At a recently held conference in Panaji, various tourism stakeholders spoke of the need to promote nautical tourism, a neglected sector that could spur development in the state’s inland waterways, writes MICHAEL FISHER
A new paradigm shift was discussed at the recently held nautical tourism conference on the government’s seriousness about branding Goa tourism as the lead contributor to the state GDP. A slew of policies are in the works with emphasis on generating revenue and jobs. The new tourism policies factored in the master plan includes marina policy, floating jetty policy and a single window system for investors, Department of Tourism director Ameya Abhyankar said in his address at the conference. Bring development plans in the open and drive it jointly with the involvement of fishermen and panchayat, suggested industrialist Atul Pai Kane.
a stumbling block
Currently, getting permissions is a nightmare for water transports. Unless licensing norms for yachts is formulated, Goan waters do not welcome yachts, pointed out operators at the event. Daunting issues such as ecological impact assessment and carrying capacity of Goa nautical waters are hampering the movement of yachts in major rivers. The Indian Government has given the power to the states to frame rules under the Inland Vessels Amendment Bill which follows the automobile template to frame rules.
The Bombay Maritime Board has authorised the Royal Bombay Yacht Club to register sailing yachts. Therefore, it is gaining much in drawing revenue from licensing of yachts, while Goa is losing for want of a licensing regime. Under the Inland Vessel (IV) Act, vessels registered with neighbouring states can park in Goa waters.
Has the channel been marked in Goa’s rivers for plying leisure vessels, questioned some barge owners.
To make nautical tourism a viable industry, bridges should have a height from water at 30 metres and above for a yacht to pass under. Marinas built in accordance with Marpol standards and designs will be profitable, said Goa yacht charterer Howard Moon from Australian. He said Kerala which has the only marina in India is ill-designed and barely 50 per cent of its berthing is used. For the past 15 years, Howard has been chartering in Goa.
The government is working on a framework to make investor-friendly policies in a single window whereby permission and inputs from CoP, environment, police and other authorities will be ease of entry. And of course all these developments will have to conform to pollution and waste control mechanisms, bio-diversity rules and eco-friendly environments. Apart from governmental bodies and investors, it is a huge responsibility for the citizenry of the state, mentioned Shyam Haridas of Water Splash Cruises.
The tourism master plan has been assigned to KPMG and is expected to be announced within two months, hopes Atul Pai Kane. A Rs 50 crore oceanarium project has gone to Punjab which will be set up in Goa.
“We need to promote Goa’s beautiful backwaters,” stated Savio Messias, proprietor of Voyage Celbre. “We need to improve on the existing unused jetties built during the Portuguese time and maybe set up a little restaurant next to the jetties so that the boats could stop for breaks at the restaurants. We may need to build some new jetties on the rivers banks. Years ago, it was accessible to visit the famous ‘Solar Colaco’ house on the banks of the Ribandar waters by boat. Some existing jetties require dredging,” he added.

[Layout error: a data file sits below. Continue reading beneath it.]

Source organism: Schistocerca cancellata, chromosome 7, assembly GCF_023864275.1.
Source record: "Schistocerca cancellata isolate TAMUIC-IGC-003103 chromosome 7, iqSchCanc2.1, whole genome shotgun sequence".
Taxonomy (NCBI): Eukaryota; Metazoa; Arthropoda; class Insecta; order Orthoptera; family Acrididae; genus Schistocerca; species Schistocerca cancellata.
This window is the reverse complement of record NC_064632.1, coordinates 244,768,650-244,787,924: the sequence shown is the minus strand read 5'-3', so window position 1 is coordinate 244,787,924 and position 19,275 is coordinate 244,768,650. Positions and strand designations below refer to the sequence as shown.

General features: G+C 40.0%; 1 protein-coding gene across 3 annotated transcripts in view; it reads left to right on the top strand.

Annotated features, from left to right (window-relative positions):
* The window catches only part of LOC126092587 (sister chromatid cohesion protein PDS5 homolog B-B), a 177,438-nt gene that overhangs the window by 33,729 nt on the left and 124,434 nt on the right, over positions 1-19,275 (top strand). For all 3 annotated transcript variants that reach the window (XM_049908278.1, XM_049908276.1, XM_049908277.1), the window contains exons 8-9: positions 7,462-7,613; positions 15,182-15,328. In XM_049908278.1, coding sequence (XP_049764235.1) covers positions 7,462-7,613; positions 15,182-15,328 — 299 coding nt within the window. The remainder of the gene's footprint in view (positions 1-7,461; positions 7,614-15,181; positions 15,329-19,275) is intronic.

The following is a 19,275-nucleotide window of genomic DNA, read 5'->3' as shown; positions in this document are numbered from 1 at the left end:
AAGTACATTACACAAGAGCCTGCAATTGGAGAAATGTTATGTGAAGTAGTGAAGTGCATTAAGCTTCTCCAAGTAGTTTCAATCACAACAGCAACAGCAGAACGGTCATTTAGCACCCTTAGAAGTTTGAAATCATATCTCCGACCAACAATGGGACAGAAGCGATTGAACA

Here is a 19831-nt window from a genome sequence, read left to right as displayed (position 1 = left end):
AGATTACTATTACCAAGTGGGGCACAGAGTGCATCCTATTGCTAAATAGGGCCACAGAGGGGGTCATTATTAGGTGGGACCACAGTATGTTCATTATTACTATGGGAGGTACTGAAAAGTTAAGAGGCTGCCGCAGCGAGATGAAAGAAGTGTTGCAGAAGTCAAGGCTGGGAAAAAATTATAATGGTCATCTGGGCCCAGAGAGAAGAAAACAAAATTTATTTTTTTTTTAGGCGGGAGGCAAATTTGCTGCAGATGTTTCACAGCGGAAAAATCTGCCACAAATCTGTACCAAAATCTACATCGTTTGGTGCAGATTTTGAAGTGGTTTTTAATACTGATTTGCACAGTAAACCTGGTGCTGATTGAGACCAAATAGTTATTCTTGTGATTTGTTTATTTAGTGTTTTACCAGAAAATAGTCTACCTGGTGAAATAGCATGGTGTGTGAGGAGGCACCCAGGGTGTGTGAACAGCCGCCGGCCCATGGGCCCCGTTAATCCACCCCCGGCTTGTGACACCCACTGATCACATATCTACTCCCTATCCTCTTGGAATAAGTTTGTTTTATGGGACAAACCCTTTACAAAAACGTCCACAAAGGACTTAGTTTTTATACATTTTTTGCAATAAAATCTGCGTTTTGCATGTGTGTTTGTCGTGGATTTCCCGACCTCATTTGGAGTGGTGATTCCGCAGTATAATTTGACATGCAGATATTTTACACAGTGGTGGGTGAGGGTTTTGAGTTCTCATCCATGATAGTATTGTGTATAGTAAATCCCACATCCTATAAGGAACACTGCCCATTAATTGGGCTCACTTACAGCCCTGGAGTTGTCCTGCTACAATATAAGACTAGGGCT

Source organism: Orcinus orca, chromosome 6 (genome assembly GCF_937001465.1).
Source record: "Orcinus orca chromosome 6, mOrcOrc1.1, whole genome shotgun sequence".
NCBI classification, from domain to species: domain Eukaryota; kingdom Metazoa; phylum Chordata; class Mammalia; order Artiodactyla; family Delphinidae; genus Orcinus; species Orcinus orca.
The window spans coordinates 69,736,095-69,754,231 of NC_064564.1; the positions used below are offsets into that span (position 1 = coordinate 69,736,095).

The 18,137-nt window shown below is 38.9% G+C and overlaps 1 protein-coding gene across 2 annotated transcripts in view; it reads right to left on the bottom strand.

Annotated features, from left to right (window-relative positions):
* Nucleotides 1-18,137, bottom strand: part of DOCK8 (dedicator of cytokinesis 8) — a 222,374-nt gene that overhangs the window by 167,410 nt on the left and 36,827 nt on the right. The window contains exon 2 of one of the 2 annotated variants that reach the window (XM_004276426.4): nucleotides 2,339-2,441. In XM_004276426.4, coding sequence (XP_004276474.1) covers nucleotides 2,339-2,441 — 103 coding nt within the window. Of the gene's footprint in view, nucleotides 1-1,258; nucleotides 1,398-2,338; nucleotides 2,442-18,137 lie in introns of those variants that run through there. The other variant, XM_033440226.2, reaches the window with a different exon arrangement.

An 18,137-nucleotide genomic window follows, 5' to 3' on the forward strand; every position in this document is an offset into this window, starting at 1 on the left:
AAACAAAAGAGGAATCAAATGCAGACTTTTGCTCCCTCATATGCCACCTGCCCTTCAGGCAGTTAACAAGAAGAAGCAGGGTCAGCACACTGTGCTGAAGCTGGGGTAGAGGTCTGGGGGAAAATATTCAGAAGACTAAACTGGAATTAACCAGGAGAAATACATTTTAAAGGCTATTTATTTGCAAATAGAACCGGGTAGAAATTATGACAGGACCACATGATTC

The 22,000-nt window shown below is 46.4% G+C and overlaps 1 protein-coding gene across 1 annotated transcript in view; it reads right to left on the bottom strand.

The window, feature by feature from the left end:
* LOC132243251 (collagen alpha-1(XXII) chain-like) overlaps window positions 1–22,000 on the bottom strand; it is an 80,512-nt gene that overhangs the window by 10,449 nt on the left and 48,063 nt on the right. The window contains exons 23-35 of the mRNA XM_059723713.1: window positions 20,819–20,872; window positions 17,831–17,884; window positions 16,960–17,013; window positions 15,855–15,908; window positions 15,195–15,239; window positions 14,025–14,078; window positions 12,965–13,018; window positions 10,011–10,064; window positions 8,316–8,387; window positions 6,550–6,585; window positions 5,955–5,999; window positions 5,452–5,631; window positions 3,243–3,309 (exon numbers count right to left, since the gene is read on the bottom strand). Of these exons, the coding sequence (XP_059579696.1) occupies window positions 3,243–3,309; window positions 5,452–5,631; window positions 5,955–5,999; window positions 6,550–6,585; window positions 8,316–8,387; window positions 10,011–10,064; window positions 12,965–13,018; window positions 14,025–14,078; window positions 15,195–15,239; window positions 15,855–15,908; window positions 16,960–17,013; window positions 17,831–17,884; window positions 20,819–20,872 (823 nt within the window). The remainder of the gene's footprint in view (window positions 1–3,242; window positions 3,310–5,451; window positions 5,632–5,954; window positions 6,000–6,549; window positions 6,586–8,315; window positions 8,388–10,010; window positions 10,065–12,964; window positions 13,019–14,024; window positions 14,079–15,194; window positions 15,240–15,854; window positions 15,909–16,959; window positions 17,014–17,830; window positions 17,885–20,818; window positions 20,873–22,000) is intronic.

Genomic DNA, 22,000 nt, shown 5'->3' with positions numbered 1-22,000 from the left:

The Cumbharjua canal is very pleasant and a jetty with a restaurant would be ideal for tourists to have a short break for a Goan meal. High-end tourists would love to do such trips like sunbathing on a yacht as it winds its way in the midst of lush greenery river banks. With Goa boasting a coastline of 105 kms on the Arabian Sea and over 225 kms of inland water ways, it will be at our peril if we do not look at this Nature’s gift as a potential tourism game changer, pointed out Shyam Haridas of Water Splash Cruises.
He feels there is an urgent need to put together a plan that works for all the stakeholders, that includes government, private entrepreneurs, and land owners of river banks and waterfront seashore. The water bodies have huge potential. “If we are aiming to target the high spending tourist to visit Goa instead of going elsewhere, what do we have to offer in terms of a differential?, he questioned.
Chairman of CII-Goa’s tourism panel, Atrey Sawant, suggested that the government should conduct an environment impact assessment for all the five rivers in Goa and commission a study to ascertain where environmental damage can be minimal. Ashwin Tombat also suggested that the government could build small marinas at each river and water bodies for parking 10 to 12 boats.
Chief scientist and deputy director at NIO, Dr Ranadhir Mukhopadhyay, however, cautioned nautical tourism players. “Safeguarding our ecosystem’s health through complete avoidance of outfall of sewage and other wastewaters will be the need to provide the natural biota a lease of life. Similarly, exploiting renewable resources prodigiously and in an idealised nature-friendly manner will be mandatory to sustain forever the coastal marine living resources of Goa. We must evolve a scientific doable method to ensure that the level of the development does not exceed the Goa’s environmental carrying capacity,” he said.
Nautical Tourism manifests itself in marinas, marina developments and river side eateries, developing the inland waterways through riverside promenades, connectivity to villages by river, dolphin and crocodile watching, fish and prawn farming through the age-old method of sluice gate technology (mannos) and adventure water sports. The potential is endless.